First they came for the Anarchists, and I did not speak out—
Because I was not an anarchist.
Then they came for Muslims, and I did not speak out—
Because I was not muslim.
Then they came for Black Lives Matter, and I did not speak out—
Because I was not Black.
Then they came for the journalists, and I did not speak out—
Because I was not a journalist.
Then they came for me—and there was no one left to speak for me.
After Pastor Martin Niemöller.
A blog post I wrote for work at http://hastac.org/blogs/ruby-sinreich/2012/01/17/stop-censorship-stop-pipasopa
HASTAC is joining with others around the U.S. and globally on the Internet to protest the outrageous SOPA/PIPA bill that – yes – is still making its way through Congress right now. Major organizations such Wikipedia,Mozilla, and many others are participating in a one-day black out, while others including Google, are using their home pages, as are we, to protest and inform about these frightening bills that would have a chilling impact on intellectual freedom and digital interaction. We were heartened by the news that the Obama administration is opposing the bills and so we chose to to stay online but with a banner on the site, but clearly the debate is far from over. The potential implications of this corporate and politically-motivated censorship upon academic freedom, especially digital scholarship, are simply staggering.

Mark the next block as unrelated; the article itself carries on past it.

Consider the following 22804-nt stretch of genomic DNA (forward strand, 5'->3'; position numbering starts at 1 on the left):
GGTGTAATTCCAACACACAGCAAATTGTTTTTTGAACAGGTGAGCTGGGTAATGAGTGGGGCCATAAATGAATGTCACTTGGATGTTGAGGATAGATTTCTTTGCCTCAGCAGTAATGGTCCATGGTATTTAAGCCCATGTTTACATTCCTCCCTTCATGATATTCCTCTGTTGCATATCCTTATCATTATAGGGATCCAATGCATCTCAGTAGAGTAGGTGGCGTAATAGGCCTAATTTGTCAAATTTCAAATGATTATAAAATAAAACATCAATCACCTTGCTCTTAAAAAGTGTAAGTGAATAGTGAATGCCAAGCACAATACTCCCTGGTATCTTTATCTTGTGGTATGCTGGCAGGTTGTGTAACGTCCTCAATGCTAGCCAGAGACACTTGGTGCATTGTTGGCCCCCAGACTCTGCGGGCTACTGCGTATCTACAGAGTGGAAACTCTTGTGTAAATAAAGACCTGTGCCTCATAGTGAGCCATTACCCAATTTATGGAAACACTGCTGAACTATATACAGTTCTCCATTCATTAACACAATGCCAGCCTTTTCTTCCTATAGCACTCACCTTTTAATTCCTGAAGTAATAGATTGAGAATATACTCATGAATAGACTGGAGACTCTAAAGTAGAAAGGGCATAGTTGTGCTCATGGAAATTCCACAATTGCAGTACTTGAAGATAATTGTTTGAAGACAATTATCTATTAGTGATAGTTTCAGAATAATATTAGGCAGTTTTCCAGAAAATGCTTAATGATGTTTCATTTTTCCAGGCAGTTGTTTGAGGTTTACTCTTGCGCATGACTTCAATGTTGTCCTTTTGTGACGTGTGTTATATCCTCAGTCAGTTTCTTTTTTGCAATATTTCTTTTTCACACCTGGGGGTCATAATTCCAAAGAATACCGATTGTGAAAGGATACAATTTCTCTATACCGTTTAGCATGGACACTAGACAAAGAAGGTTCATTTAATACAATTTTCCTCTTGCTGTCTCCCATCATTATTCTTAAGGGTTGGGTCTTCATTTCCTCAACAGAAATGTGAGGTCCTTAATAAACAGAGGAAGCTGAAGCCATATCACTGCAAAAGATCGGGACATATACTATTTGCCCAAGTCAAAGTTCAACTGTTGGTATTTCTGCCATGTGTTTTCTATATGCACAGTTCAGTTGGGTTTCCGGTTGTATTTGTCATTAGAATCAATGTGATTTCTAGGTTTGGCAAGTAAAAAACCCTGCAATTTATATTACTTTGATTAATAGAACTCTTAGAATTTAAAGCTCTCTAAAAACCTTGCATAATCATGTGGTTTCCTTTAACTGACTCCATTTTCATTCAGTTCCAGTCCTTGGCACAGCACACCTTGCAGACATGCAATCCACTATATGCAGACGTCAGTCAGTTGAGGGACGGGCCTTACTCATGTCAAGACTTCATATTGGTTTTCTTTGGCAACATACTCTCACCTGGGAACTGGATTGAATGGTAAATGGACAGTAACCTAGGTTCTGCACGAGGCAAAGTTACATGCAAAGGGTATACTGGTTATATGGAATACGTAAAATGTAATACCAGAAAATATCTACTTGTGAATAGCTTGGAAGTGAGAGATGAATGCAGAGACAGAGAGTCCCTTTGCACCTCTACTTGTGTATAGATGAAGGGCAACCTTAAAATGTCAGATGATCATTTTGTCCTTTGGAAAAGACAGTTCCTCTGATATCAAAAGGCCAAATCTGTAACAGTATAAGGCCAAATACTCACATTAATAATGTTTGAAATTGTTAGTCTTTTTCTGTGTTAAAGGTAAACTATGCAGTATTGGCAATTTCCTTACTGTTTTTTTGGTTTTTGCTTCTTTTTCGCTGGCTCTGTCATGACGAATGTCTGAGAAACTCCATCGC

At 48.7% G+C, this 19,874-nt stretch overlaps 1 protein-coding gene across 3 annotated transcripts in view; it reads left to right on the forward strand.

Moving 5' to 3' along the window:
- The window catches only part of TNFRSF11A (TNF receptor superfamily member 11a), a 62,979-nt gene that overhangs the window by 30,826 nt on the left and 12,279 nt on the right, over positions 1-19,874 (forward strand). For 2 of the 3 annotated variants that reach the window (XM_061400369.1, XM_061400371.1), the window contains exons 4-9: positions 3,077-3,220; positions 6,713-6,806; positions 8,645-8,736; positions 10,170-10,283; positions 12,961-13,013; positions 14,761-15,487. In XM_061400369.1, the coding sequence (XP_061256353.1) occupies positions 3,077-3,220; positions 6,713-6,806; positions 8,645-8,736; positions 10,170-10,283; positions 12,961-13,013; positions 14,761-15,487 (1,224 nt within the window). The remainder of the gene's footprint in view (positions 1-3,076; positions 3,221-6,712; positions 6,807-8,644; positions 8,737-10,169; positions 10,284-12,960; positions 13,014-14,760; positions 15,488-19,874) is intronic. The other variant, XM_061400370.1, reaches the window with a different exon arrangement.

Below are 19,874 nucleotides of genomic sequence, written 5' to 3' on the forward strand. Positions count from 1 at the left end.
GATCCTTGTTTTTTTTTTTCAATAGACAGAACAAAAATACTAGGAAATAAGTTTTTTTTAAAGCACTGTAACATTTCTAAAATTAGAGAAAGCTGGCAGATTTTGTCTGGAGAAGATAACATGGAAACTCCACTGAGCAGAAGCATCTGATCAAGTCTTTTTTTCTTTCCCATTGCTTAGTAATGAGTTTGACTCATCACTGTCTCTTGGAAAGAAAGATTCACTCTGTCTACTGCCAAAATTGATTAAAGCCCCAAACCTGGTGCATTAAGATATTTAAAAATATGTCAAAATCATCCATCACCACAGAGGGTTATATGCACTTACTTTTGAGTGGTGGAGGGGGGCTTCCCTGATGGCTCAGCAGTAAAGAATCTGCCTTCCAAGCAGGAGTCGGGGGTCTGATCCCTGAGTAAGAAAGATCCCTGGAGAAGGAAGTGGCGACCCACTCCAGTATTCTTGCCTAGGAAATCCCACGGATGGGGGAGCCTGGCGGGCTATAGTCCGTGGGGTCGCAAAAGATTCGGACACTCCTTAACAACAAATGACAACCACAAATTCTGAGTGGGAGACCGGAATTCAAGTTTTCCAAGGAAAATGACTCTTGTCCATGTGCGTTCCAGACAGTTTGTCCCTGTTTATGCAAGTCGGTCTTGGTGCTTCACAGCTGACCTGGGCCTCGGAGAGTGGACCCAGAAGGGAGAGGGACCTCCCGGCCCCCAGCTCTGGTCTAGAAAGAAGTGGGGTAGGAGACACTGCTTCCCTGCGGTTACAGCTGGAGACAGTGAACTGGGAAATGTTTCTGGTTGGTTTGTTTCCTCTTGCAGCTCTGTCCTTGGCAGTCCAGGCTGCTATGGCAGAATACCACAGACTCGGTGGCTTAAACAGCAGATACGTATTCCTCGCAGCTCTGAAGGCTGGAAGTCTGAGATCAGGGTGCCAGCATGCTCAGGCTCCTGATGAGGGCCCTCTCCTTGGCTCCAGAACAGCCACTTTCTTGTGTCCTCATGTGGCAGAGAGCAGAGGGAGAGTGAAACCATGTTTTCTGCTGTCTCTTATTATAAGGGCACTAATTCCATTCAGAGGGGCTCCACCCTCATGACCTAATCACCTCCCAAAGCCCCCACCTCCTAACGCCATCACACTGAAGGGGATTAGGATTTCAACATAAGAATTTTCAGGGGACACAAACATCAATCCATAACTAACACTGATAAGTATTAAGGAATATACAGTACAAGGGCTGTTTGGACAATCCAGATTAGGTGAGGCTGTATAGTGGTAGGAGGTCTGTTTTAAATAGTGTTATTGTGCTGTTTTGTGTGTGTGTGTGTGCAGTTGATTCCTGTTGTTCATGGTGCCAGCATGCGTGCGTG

So many others have covered the issues around SOPA/PIPA so well (and my own understanding of the legislation is so comparatively tiny) that I won’t bother to rehash them but will link to some of the best below. Thanks to HASTACers Gerry Canavan for posting about SOPA last month and Alex Leavitt for today’s post about how SOPA opposition galvanized on Reddit. I highly recommend this 4-minute video that explains the legislation, including an important update at the end.